Behne points to a conclusion that, in his view, I ought to have drawn from my own supposedly inflated valuation of facture and manual craft. According to Behne, it would be logical to conclude from my remarks that a painting by Mondrian belongs to the same category as a kitsch photograph overpainted in oils, since both possess facture. Behne supposes that this is a reductio ad absurdum of an erroneous statement in my article. On close inspection the apparently paradoxical pairing of Mondrian with a kitsch overpainting turns out to be a statement of the obvious: misapplied, perhaps, but in itself entirely truthful. Why should Mondrian and the kitsch overpainting not belong together? The connection would be nonsensical only in the absence of any discrimination between quality and trash. Behne supposes me to assert that Mondrian and the kitsch painter belong together because both possess facture, which is supposedly my principal criterion. Criterion or no criterion, this is beside the point. All images with a brushwork facture do indeed belong to painting, regardless of their merit or lack of it. The same goes for stylistic variations. What the most disparate stylistic epochs have in common — so that even artists as infinitely dissimilar Duccio and Kandinsky can both be described as painters — may be left on one side for the moment; but, here as in the former case, brushwork facture is basic to both. According to Behne, my excessive concentration on facture points to the conclusion that a photographic reproduction of a Mondrian and an amateur snapshot from Wannsee beach belong together, since both are lacking in facture. This thrust, too, misses its mark. Of course all photographs belong together, whatever they may show. All photographs are light images. All photographs have the common quality of light facture. That a photographic reproduction of a Mondrian differs in subject matter from a direct photograph of real life: this knotty proposition is, I fancy, outside the scope of our problem.
The inherent light facture of a reproduction must be distinguished from the painterly facture that has been illusionistically imitated by photographic means. If this illusion of the materiality of the object reproduced were to be accepted as facture, then photographic facture would of course be superior to all the tactile values of painting. But we are concerned not with the objective and literal ability of photographic light facture to mirror reality but with the distinction between the formal design possibilities of such facture and those of painterly facture.
The tactile values of painterly facture endow it with the capacity of exerting a material, expressive power of its own, which serves to multiply, as it were, all other pictorial factors, whether representational or nonobjective. These tactile values are the unifying physical factor that maximizes the surface tension of the painting. Above all, the tangible, literal deposit of material represents the process of creative realization in the form that is basic to painting. The light facture of photography cannot contribute to formal design in this sense. Its possibilities are of a different kind. It would be wrong to allow an emotional love of the manual craft of painting to lead us to ignore the artistic possibilities of photography. Any such “enthusiasm” is foreign to my nature.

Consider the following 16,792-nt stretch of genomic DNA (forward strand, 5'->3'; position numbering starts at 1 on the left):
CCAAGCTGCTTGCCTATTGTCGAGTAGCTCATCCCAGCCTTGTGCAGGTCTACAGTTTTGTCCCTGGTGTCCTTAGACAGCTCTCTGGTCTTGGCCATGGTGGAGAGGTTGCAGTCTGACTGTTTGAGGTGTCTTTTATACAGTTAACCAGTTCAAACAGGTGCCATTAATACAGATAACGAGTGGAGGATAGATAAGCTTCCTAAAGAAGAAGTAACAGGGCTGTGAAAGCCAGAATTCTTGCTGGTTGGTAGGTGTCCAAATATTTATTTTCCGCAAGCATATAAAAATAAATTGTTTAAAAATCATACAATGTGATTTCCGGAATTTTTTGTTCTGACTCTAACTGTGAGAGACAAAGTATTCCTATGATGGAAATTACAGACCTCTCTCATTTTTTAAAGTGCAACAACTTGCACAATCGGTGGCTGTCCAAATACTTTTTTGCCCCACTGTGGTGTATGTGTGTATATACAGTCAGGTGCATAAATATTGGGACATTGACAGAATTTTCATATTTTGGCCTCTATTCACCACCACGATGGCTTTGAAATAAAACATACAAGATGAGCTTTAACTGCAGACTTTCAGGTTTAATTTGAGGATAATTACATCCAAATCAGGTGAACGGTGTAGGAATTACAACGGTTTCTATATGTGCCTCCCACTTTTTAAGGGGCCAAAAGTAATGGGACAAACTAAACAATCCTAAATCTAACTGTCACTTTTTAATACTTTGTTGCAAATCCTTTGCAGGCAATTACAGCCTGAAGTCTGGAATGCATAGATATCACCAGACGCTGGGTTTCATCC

Equally inappropriate, however, is the doctrinaire technomania that rejects hand craftsmanship, lock, stock, and barrel. Craftsmanship is a means: an aid to the creative confrontation between man and Nature, man and spirit. Photography cannot replace, let alone “progressively improve on,” the specific creative possibilities of the manual craft of painting. At the same time, however, photography is well suited to become the medium that gives formal expression to a new emotional experience of the world, especially in the form of motion pictures. This was what I meant by my remarks on film at the end of my article. The spiritual and artistic potential of painting is not in question. Kandinsky’s remarks on this subject suggest to me that he has misunderstood my  article. I spoke of painting’s lack of social influence and the enormous popularity of film. This significant and far-reaching difference in effect between the two art forms is of course obvious to any impartial observer. At the same time, the whole art of film is still in its infancy, and it is also virtually defenseless against the vilest commercial speculations.
By comparison with the categorical difference that separates light facture, with its various formal design possibilities — those of film above all — from painting, the contest between representational and abstract painting, so keenly fought by partisans on both sides, dwindles into insignificance. As long as painting remains formal design by means of brushwork facture or tactile facture, even its most extreme contrasts are no more than divergences, not differences of kind. From easel painting to mosaic and mural fresco, from the academic traditionalists to the exponents of Absolute Painting and Constructivism, all painters should form a common front. That which is truly, fundamentally new stands on the other side and bears the names of photography and film.
[Originally published as “Antwort,” in Internationale revue i-10 (1927)]